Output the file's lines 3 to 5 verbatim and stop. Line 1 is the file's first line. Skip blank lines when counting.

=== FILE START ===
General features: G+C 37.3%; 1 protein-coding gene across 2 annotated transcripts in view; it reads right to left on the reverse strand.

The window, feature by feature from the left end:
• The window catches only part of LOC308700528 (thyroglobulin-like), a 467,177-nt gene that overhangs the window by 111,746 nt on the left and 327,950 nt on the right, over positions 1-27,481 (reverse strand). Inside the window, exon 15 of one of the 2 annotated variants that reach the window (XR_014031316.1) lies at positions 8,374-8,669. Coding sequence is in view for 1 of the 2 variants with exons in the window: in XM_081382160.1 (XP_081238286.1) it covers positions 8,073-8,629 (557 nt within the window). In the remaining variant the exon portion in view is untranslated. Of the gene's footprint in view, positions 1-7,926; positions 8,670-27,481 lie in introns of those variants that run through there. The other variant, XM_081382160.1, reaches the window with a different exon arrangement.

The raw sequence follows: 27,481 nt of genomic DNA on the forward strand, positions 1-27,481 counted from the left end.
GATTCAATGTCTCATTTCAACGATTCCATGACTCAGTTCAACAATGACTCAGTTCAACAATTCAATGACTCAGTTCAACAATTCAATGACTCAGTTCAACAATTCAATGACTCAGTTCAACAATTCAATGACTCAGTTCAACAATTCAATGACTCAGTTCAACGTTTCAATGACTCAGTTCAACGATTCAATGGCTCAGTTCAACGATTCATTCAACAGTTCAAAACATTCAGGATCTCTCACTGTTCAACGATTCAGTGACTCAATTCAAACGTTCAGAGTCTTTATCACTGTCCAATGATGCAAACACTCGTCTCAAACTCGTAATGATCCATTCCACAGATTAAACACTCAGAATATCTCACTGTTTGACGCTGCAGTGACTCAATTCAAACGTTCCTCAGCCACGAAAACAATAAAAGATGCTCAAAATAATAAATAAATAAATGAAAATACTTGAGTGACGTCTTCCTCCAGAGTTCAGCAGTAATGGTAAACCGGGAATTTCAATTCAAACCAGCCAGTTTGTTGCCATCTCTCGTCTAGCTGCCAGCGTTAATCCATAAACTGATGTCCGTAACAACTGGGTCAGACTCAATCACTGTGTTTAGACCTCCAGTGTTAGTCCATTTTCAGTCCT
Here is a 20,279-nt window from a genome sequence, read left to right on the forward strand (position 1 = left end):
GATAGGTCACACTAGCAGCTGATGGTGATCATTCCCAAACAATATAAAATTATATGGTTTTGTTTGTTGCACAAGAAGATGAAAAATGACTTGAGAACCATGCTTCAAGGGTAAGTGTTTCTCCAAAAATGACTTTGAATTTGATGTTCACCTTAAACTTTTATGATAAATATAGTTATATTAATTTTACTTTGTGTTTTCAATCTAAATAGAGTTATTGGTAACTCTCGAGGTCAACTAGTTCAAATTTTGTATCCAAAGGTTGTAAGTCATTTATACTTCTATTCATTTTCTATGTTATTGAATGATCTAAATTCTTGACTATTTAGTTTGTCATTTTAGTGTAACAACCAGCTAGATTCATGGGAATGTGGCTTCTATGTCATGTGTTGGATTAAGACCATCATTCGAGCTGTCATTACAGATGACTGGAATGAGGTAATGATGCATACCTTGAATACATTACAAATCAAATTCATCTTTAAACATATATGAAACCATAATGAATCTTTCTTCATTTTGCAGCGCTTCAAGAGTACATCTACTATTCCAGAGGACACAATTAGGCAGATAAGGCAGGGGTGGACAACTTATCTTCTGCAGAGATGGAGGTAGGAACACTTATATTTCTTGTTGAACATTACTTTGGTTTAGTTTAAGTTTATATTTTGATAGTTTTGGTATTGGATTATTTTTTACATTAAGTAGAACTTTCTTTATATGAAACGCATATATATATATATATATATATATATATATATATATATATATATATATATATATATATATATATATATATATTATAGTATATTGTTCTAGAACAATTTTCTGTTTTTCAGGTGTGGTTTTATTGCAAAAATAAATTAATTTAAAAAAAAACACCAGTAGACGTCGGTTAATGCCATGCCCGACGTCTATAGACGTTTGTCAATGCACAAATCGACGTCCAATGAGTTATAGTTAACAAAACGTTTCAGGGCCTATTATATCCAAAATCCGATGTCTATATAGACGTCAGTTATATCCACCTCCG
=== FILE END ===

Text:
• The window catches only part of LOC308700528 (thyroglobulin-like), a 467,177-nt gene that overhangs the window by 111,746 nt on the left and 327,950 nt on the right, over positions 1-27,481 (reverse strand). Inside the window, exon 15 of one of the 2 annotated variants that reach the window (XR_014031316.1) lies at positions 8,374-8,669. Coding sequence is in view for 1 of the 2 variants with exons in the window: in XM_081382160.1 (XP_081238286.1) it covers positions 8,073-8,629 (557 nt within the window). In the remaining variant the exon portion in view is untranslated. Of the gene's footprint in view, positions 1-7,926; positions 8,670-27,481 lie in introns of those variants that run through there. The other variant, XM_081382160.1, reaches the window with a different exon arrangement.

The raw sequence follows: 27,481 nt of genomic DNA on the forward strand, positions 1-27,481 counted from the left end.
GATTCAATGTCTCATTTCAACGATTCCATGACTCAGTTCAACAATGACTCAGTTCAACAATTCAATGACTCAGTTCAACAATTCAATGACTCAGTTCAACAATTCAATGACTCAGTTCAACAATTCAATGACTCAGTTCAACAATTCAATGACTCAGTTCAACGTTTCAATGACTCAGTTCAACGATTCAATGGCTCAGTTCAACGATTCATTCAACAGTTCAAAACATTCAGGATCTCTCACTGTTCAACGATTCAGTGACTCAATTCAAACGTTCAGAGTCTTTATCACTGTCCAATGATGCAAACACTCGTCTCAAACTCGTAATGATCCATTCCACAGATTAAACACTCAGAATATCTCACTGTTTGACGCTGCAGTGACTCAATTCAAACGTTCCTCAGCCACGAAAACAATAAAAGATGCTCAAAATAATAAATAAATAAATGAAAATACTTGAGTGACGTCTTCCTCCAGAGTTCAGCAGTAATGGTAAACCGGGAATTTCAATTCAAACCAGCCAGTTTGTTGCCATCTCTCGTCTAGCTGCCAGCGTTAATCCATAAACTGATGTCCGTAACAACTGGGTCAGACTCAATCACTGTGTTTAGACCTCCAGTGTTAGTCCATTTTCAGTCCT